On Wednesday morning, low temperatures were in the 20s and teens across the area. With the colder temperatures, regional power demand increases.          

TVA’s peak power demand Wednesday morning was 27,500 megawatts, and they expect a higher peak demand Thursday morning with even colder forecasted temperatures.         

They are prepared to meet this demand partially because the winter season cold weather helps power to be generated more efficiently at their nuclear and fossil plants.

Both plants produce heat first.

"That heat, it boils water. We flash it over to steam, and that generates electricity through a generator, and then we use river water to cool that steam back into water. And then, we flash it back into steam again,” Scott Fielder, TVA spokesperson, said

Colder temperatures during the winter season mean the temperature of the Tennessee River is lower. The cooler the water temperature, the more efficient the power generation cycle will run.

"We use that river water to cool the steam, so if we can cool the steam fast, heat it up fast, cool it fast, it generates. It allows us to generate more electricity faster," Fiedler explained.

In summer, the water temperature of the Tennessee River is about 80 degrees compared to 45 degrees or less in the winter. This cold winter temperature provides the ability for power generation units to run at full capacity.

For instance, if a unit has a max rating of 500 megawatts, during winter it can produce at the full 500 megawatts with the faster cooling process of the river water.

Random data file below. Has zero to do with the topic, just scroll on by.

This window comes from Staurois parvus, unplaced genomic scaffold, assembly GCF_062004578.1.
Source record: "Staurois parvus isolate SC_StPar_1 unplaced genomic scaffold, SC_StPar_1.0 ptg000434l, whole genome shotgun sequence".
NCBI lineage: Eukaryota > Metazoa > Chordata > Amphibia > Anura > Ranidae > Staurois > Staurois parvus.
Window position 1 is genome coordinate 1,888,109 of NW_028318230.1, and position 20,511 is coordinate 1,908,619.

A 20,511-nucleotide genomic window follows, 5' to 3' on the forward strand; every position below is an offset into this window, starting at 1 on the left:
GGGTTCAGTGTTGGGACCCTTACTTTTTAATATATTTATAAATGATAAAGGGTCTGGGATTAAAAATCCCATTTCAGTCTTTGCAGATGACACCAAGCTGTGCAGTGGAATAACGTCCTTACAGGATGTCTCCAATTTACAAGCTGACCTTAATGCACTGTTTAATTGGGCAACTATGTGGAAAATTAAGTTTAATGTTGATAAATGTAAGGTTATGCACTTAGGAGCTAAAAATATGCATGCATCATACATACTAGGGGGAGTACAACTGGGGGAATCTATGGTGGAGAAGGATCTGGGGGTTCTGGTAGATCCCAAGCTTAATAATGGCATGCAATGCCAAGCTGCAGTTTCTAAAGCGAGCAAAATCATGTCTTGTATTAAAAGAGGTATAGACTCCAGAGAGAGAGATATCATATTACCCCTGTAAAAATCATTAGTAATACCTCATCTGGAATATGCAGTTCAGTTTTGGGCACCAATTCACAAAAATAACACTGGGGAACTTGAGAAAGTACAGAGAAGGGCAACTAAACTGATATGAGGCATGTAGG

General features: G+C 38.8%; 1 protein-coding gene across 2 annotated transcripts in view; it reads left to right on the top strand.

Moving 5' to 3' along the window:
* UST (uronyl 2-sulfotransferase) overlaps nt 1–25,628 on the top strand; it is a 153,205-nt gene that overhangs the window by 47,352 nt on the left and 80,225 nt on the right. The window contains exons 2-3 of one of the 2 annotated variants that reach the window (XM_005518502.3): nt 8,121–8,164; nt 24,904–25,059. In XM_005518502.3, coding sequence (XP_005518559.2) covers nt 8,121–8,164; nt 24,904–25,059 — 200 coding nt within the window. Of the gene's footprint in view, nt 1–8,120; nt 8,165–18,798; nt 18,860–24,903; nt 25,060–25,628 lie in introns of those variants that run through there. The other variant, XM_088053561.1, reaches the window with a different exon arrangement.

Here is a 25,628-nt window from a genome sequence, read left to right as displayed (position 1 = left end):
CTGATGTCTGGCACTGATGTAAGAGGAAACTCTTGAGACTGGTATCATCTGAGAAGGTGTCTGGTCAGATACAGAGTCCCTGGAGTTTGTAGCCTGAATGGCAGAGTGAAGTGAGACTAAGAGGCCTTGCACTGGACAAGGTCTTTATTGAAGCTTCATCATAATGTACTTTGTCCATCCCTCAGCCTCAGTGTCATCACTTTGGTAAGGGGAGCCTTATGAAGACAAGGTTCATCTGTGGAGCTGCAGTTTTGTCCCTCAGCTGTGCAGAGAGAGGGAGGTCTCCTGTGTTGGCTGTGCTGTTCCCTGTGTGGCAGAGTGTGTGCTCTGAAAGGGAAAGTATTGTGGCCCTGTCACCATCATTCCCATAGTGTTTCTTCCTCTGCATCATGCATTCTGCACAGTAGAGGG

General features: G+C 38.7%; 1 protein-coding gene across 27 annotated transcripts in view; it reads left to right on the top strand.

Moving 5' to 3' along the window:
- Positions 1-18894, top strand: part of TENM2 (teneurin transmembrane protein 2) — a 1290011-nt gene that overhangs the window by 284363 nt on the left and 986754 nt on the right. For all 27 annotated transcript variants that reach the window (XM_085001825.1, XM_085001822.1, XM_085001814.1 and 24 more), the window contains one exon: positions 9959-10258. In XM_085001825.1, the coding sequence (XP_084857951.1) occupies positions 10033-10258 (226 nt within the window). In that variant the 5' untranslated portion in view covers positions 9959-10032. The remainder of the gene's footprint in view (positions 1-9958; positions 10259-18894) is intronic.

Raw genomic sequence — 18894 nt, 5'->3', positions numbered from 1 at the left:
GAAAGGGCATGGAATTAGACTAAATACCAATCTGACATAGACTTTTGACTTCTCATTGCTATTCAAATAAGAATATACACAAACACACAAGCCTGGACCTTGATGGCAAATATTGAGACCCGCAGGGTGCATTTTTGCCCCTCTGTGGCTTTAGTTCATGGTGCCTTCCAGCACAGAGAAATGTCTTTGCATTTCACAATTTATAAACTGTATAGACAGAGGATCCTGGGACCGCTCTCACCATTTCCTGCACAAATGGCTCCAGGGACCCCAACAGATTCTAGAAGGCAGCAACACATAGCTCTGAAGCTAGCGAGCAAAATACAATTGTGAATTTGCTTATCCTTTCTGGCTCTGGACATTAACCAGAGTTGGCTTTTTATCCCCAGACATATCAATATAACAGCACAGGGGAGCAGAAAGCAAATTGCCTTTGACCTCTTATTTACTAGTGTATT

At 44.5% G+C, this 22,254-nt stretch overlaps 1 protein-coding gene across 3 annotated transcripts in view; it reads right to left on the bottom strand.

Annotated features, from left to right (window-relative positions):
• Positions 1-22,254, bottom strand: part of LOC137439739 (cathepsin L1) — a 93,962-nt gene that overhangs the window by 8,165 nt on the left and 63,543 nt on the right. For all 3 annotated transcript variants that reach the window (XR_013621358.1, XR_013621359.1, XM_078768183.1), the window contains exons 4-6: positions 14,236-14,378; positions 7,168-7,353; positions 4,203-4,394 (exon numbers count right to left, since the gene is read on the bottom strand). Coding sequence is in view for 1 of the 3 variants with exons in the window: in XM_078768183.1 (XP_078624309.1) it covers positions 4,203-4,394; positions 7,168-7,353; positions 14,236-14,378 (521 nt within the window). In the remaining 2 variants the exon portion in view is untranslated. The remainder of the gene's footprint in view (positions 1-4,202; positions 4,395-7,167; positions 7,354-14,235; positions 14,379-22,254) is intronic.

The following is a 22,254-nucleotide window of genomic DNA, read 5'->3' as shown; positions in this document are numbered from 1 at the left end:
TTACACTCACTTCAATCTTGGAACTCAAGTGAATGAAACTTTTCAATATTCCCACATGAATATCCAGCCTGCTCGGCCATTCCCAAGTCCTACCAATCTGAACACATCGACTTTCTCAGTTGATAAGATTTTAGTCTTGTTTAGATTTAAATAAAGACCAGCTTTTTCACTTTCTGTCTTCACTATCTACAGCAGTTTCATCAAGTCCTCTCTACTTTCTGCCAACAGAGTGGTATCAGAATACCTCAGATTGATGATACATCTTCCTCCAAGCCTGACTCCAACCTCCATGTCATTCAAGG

"During the summer, when the river water is warmer, we may have to degrade that or down rate that unit to maybe 300 megawatts because we can't cool the steam fast enough," Fiedler stated.       

So, the colder the water is in the Tennessee River, the more power can be generated.         

On the other hand, daily cold temperatures increase power demand.

TVA has a team of meteorologists tracking weather conditions to prepare to meet increased demand.

"We can look out as far as 6 weeks in advance. Sometimes there is confidence in that, and sometimes there is not, but we've had some pretty good confidence in this upcoming cold wave. We've been looking at it for the last couple of weeks," Patrick Walshe, TVA Manager of Resource Operations and Analysis, said.    

They then notify the company, so if additional units are needed to meet peak power demand, they can be operationally turned on in advance of the arriving colder temperatures.

If you are interested in testing out this process of colder water condensing steam back to liquid water faster than warm water, here is a simple experiment you can do from TVA.